It’s that time again… Thousands of runners will take part in the Chariots of Fire relay in Cambridge on Sunday (19 March).
We’ve put together this guide that shows everything you need to know, along with some things you really didn’t know.
Good luck everyone – and remember to smile for our cameras! Then look out for our online galleries on Sundays, and our special supplement in the Cambridge Independent, starting Wednesday, 22nd March.
Where and when is it?
The race is on Sunday, March 19th, and will start immediately at 9:30 am in Queens’ Green.
Wait, aren’t Chariots of Fire naturally in September?
yes it is. But last year it was postponed due to the death of the Queen, so I rearranged it.
Bike racks are provided but parking on the green is reserved for the race organisers, so you will need to use the public car parks.
What path will he take – and are there any closed roads?
The 1.7-mile circular course will take runners around most of downtown.
Garret Hostel Lane and Silver Street, which the route passes through, will be closed from 8:30 AM to 12:00 PM.
Relay runners in teams of six will pass the baton to each other. Organizations from corporations to charities and groups of friends are involved.
More than 290 teams signed up – that’s just over 1,600 runners.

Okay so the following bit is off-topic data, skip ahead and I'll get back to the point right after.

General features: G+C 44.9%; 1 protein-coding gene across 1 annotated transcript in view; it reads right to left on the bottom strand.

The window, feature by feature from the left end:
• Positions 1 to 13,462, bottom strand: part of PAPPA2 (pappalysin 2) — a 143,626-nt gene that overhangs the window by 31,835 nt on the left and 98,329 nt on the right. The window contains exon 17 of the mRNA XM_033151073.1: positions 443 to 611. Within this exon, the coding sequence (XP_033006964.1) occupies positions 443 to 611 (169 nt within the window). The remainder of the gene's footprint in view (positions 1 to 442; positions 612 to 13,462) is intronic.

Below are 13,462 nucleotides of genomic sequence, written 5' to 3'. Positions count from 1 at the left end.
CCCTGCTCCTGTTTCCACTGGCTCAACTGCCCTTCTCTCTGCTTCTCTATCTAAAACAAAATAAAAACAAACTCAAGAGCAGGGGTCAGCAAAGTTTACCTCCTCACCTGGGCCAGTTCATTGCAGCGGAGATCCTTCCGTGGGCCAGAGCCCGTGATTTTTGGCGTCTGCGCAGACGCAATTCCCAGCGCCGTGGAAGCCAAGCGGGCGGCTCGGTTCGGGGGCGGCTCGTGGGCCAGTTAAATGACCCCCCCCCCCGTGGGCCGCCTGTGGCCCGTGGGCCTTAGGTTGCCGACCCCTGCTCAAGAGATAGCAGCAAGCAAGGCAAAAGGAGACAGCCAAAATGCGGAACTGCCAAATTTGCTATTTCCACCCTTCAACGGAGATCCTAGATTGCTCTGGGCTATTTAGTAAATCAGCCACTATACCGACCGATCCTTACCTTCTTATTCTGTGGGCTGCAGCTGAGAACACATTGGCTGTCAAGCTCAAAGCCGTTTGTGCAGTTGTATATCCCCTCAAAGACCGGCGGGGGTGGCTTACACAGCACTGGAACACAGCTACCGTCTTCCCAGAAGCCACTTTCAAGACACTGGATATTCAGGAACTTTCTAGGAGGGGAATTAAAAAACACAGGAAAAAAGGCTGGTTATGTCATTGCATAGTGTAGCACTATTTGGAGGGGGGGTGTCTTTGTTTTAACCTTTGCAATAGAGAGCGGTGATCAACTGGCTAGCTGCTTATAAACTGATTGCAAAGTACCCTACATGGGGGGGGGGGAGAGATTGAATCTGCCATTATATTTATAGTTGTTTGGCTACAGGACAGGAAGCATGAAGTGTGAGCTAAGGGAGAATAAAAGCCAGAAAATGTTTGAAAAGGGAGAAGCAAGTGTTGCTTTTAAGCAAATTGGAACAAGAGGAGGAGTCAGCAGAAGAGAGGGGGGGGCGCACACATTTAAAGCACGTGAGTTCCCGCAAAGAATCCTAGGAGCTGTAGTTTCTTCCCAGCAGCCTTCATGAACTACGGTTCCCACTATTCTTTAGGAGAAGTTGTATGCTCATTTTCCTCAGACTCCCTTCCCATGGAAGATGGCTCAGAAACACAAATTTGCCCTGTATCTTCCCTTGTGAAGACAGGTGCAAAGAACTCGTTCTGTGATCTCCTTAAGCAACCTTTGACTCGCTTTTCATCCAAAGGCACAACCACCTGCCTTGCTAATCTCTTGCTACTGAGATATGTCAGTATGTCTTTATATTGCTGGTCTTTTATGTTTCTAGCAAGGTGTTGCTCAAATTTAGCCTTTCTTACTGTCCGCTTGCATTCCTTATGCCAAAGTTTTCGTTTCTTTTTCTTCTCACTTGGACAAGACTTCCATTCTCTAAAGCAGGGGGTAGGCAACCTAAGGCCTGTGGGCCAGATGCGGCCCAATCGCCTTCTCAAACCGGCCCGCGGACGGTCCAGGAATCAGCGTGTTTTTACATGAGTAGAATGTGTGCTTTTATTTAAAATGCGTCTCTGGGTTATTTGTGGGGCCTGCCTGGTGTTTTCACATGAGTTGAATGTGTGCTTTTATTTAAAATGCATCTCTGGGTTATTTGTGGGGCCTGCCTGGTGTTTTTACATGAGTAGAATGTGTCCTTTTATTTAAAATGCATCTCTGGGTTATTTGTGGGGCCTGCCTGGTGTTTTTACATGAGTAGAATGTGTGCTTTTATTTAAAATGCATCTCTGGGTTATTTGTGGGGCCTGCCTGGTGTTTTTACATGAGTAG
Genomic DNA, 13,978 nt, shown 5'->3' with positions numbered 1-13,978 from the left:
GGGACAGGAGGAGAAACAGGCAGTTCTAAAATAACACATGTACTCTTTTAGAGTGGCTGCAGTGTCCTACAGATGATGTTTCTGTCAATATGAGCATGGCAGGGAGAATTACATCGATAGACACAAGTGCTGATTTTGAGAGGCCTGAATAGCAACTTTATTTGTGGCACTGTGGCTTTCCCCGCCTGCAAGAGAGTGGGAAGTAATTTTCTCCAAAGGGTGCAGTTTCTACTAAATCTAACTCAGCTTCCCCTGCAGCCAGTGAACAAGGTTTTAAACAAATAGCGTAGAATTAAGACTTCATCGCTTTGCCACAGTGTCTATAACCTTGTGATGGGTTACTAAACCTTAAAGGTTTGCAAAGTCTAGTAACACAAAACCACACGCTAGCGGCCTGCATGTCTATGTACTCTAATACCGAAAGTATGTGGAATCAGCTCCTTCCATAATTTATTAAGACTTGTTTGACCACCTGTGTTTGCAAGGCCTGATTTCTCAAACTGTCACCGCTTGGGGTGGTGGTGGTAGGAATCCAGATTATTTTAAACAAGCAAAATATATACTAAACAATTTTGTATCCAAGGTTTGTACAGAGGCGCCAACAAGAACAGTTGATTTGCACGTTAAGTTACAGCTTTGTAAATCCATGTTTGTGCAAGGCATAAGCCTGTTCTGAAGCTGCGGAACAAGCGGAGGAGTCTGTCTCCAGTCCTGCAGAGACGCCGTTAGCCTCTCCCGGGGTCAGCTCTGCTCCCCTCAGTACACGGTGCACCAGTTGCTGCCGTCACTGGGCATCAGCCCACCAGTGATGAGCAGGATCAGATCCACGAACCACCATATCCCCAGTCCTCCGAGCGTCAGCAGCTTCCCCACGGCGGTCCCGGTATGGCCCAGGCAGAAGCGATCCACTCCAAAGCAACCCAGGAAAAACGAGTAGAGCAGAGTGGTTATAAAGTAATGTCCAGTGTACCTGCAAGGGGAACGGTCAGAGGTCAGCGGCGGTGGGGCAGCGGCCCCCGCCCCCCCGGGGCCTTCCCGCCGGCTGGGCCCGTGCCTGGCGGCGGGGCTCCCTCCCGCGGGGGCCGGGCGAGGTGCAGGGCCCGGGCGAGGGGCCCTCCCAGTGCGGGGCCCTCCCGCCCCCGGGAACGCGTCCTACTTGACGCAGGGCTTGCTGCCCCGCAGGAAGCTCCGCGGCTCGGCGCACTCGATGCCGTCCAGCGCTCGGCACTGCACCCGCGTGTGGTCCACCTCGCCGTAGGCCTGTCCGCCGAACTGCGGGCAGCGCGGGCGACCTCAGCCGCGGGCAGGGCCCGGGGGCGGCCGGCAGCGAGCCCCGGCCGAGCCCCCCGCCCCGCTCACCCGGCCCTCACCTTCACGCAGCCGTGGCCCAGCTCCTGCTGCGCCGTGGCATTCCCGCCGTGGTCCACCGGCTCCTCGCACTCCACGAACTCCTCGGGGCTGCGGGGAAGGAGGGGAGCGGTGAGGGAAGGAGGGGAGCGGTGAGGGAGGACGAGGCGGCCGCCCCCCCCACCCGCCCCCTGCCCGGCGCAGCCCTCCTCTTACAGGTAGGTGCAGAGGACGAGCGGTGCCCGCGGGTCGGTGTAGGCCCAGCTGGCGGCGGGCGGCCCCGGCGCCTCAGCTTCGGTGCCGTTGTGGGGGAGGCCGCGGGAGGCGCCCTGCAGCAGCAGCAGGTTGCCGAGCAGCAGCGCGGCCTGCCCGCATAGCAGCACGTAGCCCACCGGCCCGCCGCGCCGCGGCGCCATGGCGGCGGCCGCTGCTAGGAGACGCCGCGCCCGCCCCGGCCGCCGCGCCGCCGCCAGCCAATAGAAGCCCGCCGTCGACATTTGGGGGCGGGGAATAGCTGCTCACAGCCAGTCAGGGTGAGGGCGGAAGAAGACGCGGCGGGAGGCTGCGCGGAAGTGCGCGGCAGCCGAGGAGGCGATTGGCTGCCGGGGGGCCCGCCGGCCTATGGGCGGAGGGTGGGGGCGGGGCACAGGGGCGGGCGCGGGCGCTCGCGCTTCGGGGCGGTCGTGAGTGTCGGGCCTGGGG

Registration closes on Wednesday (March 15th) and the minimum age for runners is 16.
That’s a lot of runners. Will they raise money for a worthy cause?
definitely. Chariots of Fire is one of the largest charity events in Cambridgeshire.
The organizer, the HCR Hewitsons Charitable Trust, makes grants each year to one or two charitable recipients from the race. In the past 29 years, racing has fetched a whopping £1.48m.
This year, the chosen charitable partner is the Arthur Rank Hospice Charity and the money raised will help fund the expansion of the retail business.
The target to raise is £71,000, which was chosen because it would enable the charity to add to its portfolio of five stores and one retail centre.
Wendy von Nibel, Member of the Board of Trustees of the HCR Hewitsons Charitable Trust, said: “This year is very special – we are celebrating 30 years of Chariots of Fire and 40 years of the Arthur Rank Hospice – a charity chosen this year.